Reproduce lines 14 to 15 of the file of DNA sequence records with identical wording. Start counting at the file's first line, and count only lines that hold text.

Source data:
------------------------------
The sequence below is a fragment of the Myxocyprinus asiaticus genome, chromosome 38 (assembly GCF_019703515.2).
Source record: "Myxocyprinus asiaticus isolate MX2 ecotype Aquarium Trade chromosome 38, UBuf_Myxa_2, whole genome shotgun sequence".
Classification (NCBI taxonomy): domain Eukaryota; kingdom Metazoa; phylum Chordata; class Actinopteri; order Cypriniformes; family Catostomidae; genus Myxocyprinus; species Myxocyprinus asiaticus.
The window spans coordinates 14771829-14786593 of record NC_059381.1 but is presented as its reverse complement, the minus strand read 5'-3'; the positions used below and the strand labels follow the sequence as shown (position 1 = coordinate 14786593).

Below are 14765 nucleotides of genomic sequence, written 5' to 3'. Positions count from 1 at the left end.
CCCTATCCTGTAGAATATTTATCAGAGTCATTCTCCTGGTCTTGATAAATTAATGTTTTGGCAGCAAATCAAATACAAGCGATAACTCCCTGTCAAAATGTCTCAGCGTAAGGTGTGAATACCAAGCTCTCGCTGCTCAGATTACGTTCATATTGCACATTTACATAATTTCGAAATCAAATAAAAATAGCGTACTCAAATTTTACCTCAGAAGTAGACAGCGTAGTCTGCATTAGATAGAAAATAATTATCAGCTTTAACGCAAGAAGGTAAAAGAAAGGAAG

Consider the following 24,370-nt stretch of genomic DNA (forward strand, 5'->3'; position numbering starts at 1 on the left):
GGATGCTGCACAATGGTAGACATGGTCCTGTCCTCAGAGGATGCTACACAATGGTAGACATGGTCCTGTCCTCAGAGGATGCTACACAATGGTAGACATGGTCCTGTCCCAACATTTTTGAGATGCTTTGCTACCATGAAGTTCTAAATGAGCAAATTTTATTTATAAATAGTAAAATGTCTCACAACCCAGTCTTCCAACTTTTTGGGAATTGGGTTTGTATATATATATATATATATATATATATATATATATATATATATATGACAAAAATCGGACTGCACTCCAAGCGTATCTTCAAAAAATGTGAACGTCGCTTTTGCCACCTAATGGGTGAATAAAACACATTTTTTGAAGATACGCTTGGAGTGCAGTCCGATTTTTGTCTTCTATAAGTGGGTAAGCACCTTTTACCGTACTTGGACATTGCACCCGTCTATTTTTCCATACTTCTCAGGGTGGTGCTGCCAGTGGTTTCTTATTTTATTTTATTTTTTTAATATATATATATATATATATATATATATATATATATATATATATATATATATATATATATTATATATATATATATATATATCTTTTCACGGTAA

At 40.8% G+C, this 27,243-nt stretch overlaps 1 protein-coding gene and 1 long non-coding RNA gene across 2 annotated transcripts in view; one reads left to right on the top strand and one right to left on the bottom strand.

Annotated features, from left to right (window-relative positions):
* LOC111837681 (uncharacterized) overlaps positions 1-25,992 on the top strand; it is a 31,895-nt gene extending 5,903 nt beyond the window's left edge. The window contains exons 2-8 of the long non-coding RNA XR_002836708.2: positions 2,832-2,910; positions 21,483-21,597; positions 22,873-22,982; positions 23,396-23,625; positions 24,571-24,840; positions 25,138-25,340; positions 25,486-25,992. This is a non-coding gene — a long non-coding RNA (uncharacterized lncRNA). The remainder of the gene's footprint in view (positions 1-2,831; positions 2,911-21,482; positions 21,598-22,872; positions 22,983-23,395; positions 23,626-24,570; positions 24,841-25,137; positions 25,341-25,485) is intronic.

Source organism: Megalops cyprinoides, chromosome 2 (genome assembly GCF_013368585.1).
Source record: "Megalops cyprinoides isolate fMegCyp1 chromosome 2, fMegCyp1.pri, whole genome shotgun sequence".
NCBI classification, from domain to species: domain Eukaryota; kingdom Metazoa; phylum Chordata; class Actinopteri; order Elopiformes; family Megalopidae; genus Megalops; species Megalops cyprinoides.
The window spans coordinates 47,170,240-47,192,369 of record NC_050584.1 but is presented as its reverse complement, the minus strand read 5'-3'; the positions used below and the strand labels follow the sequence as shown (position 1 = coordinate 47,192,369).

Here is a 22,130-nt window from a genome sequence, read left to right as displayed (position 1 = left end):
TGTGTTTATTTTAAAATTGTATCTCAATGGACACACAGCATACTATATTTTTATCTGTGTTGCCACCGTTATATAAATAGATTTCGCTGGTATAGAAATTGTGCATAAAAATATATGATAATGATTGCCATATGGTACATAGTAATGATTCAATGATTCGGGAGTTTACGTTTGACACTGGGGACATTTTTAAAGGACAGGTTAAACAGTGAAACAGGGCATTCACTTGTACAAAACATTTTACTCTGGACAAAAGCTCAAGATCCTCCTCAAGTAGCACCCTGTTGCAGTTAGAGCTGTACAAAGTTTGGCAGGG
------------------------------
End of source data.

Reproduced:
NCBI classification, from domain to species: domain Eukaryota; kingdom Metazoa; phylum Chordata; class Actinopteri; order Elopiformes; family Megalopidae; genus Megalops; species Megalops cyprinoides.
The window spans coordinates 47,170,240-47,192,369 of record NC_050584.1 but is presented as its reverse complement, the minus strand read 5'-3'; the positions used below and the strand labels follow the sequence as shown (position 1 = coordinate 47,192,369).